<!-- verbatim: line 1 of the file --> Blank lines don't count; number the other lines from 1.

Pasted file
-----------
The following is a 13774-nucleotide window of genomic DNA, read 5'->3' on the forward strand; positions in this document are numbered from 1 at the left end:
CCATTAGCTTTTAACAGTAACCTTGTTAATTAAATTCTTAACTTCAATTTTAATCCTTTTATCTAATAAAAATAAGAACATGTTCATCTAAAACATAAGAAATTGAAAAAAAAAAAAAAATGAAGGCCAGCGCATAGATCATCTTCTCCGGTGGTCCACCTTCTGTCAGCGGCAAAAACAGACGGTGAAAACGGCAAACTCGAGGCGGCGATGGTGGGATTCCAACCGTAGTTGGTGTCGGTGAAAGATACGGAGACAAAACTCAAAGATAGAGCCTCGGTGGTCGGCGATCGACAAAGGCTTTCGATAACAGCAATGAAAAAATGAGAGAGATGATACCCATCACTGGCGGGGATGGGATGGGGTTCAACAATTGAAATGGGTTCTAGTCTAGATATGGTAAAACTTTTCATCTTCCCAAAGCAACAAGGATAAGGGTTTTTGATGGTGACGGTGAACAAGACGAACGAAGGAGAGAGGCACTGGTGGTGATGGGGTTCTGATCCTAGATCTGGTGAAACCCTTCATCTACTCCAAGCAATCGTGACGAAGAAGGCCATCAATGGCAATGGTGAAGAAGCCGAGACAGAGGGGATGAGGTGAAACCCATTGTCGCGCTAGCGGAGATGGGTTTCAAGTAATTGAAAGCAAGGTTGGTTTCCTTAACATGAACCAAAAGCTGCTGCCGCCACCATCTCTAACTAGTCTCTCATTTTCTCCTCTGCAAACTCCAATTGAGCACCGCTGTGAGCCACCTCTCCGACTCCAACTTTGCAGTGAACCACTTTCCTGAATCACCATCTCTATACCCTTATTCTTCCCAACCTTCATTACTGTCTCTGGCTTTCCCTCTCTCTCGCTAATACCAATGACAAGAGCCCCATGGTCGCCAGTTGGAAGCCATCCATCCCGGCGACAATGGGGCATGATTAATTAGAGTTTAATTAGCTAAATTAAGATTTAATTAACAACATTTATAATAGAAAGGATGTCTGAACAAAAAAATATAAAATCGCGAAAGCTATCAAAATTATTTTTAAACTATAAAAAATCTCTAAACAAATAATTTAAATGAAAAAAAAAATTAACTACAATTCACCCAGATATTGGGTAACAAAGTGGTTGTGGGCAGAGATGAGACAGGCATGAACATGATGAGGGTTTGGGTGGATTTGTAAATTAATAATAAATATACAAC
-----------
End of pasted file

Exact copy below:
The following is a 13774-nucleotide window of genomic DNA, read 5'->3' on the forward strand; positions in this document are numbered from 1 at the left end: